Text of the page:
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Layton receives favorable audit report

By Antone Clark, Standard-Examiner Correspondent - | Dec 7, 2014

LAYTON — The finances of Davis County’s largest city are so sound that even efforts to spend $1.7 million in surplus in the 2013-2014 fiscal year budget fell short, a recently released audit reveals.

The city ended the fiscal year, which ended June 30, with an assigned fund balance of $5.1 million, or 17.35 percent of the general fund, which represents an increase of $1.2 million in the balance from the previous year. The increase in linked in part to an increase in sales tax revenue of $609,440 from fiscal year 2012-2013 to last year and a challenge by Mayor Bob Stevenson for staff to save 2 percent. Staff actually saved 2.78 percent of budgeted costs or $771,054 overall.

City staff had budgeted $1.7 million from the surplus toward use in the budget.

“Instead of using fund balance as a total, we actually added to the fund balance,” Tracy Probert, city finance director, said of the outcome.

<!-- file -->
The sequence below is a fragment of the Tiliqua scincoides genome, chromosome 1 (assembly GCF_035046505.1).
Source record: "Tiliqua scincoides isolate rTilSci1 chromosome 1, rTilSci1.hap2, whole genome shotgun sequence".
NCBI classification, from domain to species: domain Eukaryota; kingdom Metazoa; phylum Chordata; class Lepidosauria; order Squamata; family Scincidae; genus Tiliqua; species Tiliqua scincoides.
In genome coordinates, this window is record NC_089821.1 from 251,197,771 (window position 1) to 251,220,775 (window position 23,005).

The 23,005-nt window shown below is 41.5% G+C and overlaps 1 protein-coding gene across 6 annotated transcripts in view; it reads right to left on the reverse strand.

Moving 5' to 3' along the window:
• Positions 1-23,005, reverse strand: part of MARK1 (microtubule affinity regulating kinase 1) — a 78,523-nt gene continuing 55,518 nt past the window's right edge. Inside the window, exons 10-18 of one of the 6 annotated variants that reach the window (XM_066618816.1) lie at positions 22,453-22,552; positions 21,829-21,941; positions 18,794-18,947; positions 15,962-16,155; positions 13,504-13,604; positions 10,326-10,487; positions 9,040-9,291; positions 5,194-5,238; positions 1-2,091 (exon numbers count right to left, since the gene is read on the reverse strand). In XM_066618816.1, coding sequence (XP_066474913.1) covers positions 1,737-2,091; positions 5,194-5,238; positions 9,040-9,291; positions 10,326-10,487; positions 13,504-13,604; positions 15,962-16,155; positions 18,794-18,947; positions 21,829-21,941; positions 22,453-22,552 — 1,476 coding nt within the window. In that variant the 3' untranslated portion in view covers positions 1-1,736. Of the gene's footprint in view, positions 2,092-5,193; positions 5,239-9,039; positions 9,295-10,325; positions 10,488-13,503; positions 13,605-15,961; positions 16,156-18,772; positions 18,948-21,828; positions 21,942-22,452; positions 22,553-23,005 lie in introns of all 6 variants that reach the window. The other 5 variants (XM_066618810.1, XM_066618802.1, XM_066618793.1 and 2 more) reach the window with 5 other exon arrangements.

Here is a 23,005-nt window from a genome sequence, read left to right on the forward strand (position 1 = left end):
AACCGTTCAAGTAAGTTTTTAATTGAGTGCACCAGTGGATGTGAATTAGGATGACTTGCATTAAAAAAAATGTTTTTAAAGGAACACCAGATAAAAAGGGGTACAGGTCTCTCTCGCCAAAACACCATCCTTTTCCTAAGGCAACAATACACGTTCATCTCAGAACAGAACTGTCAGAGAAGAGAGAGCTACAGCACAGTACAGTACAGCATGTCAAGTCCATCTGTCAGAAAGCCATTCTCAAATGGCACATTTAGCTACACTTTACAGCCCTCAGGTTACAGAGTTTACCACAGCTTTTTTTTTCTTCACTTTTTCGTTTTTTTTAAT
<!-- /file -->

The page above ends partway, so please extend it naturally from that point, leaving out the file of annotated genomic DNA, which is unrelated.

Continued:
The audit also revealed no major findings, or financial issues that needed to be corrected. Probert said it is the best opinion city leaders could have hoped for.

The result gave city leaders something to crow about.

Stevenson said staff responded well to his challenge to be smart about how the city is doing business.

“I think all the employees should not only be congratulated and thanked, it is commendable. People are trying to look and try and save and spend tax dollars wisely” Stevenson said.

Even auditor Robert Wood described the picture as positive.

“I’ve always been impressed with Layton City that you manage your finances well and you only take upon debt when you have to,” Wood told council members in a work session.

The audit, done by the certified public accounting firm of Hansen, Bradshaw, Malmrose and Erickson, P.C., also showed the following:

– besides a bump in sales tax revenue, the city also reported a 12.85 percent increase in energy tax collections.

– the city’s swimming pool continued to lose money. The pool showed a loss of $522,045. Officials use general fund revenues to subsidize costs at the facility.

– the city’s existing debt service decreased by $605,000 for the year and currently is at $3.69 million.

– Layton’s financial commitment to UTOPIA is not reflected in the existing debt. Councilman Scott Freitag wondered how the city’s commitment to the fiber-to-the-home network was reflected on the books and was told that question had been posed to a national expert, who said it should not be reported as city debt. The UTOPIA sales tax pledge, or bond, is reflected as an allowance against the loan receivable, Wood said

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